Viper - Adding configuration values

The primary host configuration location is a host's LDAP entry, always found at cn=HOSTNAME,ou=hosts,o=DOM.AIN,ou=clients.

The host entry itself contains only a small number of most important, host-specific attributes (hostname, macAddress, ipHostNumber) and the list of classes the host belongs to.

Some other information is also added to the entry by various dynamic settings, but that is only used to include useful host properties (such as name of the client it belongs to) and not real configuration data.
(In the current default setup, this other information includes DHCP parameters, but that data is not important when considering hosts in the context of ou=clients LDAP suffix, and might be removed in the future).

The real configuration data is stored in a one-level subtree under the host entry. All values (Debian or custom) are saved as Debconf keys, following the naming pattern of cn=KEY,cn=HOST,ou=hosts,o=DOM.AIN,ou=clients.

When the configuration value is asked for, and is not found in the host's tree, Viper looks for a fallback value in site-wide and global defaults tree.

Note that the default value can be dynamically-produced (just like any other value), and can evaluate to different data in different contexts.

For example, you might want to store the location of the Web server's DocumentRoot in Viper, and you might want it to be /var/www/CLIENT_NAME. That can be achieved with a single default value that expands to the corresponding CLIENT_NAME every time it is read.

Existing configuration data and defaults

The default Viper setup contains a set of default Debconf keys that suffice to perform an automated install using preseeding.

All those keys are defined on the global level (ou=defaults tree), where they are queried if not found at any of the higher priority levels (site level at ou=defaults,o=DOM.AIN,ou=clients, or host level at cn=HOST,ou=hosts,o=DOM.AIN,ou=clients).

So you should go over the defaults in ldifs/0-defaults.ldif and verify the values (search for occurrences of "value:"). You can modify the defaults, or override them on site- or host-level by copying over to your client's LDIF, adjusting the DN and changing the value.

After every change in ldifs/*.ldif files, run make in that directory to reload new data. ('make' will delete all Viper data and re-load it from LDIF files. This will cause data loss if you were editing anything in LDAP directly, avoiding LDIF files).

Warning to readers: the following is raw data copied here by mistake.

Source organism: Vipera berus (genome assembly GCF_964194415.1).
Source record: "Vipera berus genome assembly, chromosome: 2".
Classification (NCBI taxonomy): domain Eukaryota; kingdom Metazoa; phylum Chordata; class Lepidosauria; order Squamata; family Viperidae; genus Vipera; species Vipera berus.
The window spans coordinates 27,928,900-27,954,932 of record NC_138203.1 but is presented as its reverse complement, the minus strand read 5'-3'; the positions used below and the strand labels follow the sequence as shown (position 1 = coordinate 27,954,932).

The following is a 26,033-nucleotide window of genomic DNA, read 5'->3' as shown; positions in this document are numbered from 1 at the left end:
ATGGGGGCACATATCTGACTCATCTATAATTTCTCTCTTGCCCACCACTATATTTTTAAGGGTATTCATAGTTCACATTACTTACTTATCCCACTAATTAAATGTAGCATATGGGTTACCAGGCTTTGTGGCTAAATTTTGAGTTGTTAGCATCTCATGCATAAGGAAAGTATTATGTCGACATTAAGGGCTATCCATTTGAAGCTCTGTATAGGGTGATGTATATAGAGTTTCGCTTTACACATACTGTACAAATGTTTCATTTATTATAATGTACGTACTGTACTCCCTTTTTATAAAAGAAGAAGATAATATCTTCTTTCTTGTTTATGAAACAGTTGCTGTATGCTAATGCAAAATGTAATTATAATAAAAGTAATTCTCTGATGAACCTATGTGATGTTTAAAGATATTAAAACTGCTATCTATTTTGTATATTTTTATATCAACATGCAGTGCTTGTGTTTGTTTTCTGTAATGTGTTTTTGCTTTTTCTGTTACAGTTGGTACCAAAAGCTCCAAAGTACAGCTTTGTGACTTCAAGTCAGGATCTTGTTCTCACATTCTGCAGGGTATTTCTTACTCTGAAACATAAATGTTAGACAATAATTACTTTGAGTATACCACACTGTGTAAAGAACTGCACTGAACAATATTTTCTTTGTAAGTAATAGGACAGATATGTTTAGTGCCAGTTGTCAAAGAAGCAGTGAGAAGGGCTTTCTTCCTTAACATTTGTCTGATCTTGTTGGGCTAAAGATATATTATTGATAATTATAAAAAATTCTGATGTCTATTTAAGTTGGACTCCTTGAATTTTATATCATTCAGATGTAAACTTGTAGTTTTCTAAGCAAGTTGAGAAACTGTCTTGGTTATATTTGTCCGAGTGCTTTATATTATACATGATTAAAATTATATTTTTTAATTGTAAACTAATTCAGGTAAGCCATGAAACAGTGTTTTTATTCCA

Locations for adding configuration values

The three overarching ideas of the whole Viper system are to first, avoid all repetition when data can be derived from already existing information, second, keep all configuration in one place, and third, have no distinction between Debconf values and our own configuration values.

As as result, we use Debconf format for all configuration, and we save each config value to some of the three levels:

  • Host-specific level (i.e. cn=KEY,cn=HOST,ou=hosts,o=DOM.AIN,ou=clients)
  • Site-wide level (i.e. cn=KEY,ou=hosts,ou=defaults,o=DOM.AIN,ou=clients)
  • Global level (i.e. cn=KEY,ou=hosts,ou=defaults)
(Note that each Debconf question consists of a question and template. Templates are saved to basically the same places as shown above, just replacing ou=hosts with ou=templates.)

Accessing configuration values

Debconf will not mind the added questions at all, but it will not query them as it doesn't know about them, of course.

There are a few ways you can take advantage of the configuration values you add. There are general and Viper-specific approaches. The general approaches are of little interest to us, but we list them here for completeness. The real interest lies in Viper-specific methods.

General methods:

  • Modify Debconf script for a package to query new Debconf values
  • Read values from your scripts
Viper-specific methods:
  • Make the value used during constructing of some other value (i.e. define key called "client/name", then configure webserver root directory to be /var/www/client_name)
  • Flag value with "flags: puppet" to have it automatically appear as Puppet variable, which you can then automatically use in Puppet manifests, modules and ERB templates (i.e. Debconf key ntp/servers, flagged with 'flags: preseed' would appear as variable $ntp_servers in manifests and ntp_servers in ERB templates).

Specific example

Here's an example of how to add a Debconf key ntp/servers. Its value will always expand to the list of NTP servers in the client's domain, and we'll use it in constructing the host's ntp.conf file.

Debconf template and question for ntp/servers:

dn: cn=ntp/servers,ou=templates,ou=defaults
objectClass: top
objectClass: debConfDbEntry
cn: ntp/servers
description: List of NTP servers within a domain
type: string

dn: cn=ntp/servers,ou=hosts,ou=defaults
objectClass: top
objectClass: debConfDbEntry
cn: ntp/servers
owners: viper
flags: puppet
template: ntp/servers
value: find $ ... 2 0 500 3600 \
  (&(objectClass=puppetClient)(puppetClass=ntp::server*)) \
  0 ipHostNumber \0 \0

Excerpt from ERB template for Puppet module 'ntp':
<% ntp_servers.each do |s| -%>
server <%= s %>
<% end -%>

Final, expanded value in ntp.conf template may look like this:

(If you're familiar with Puppet configuration management system, you might notice that this type of dynamic values using Viper eliminates the need to use Puppet's exported resources and stored configs.)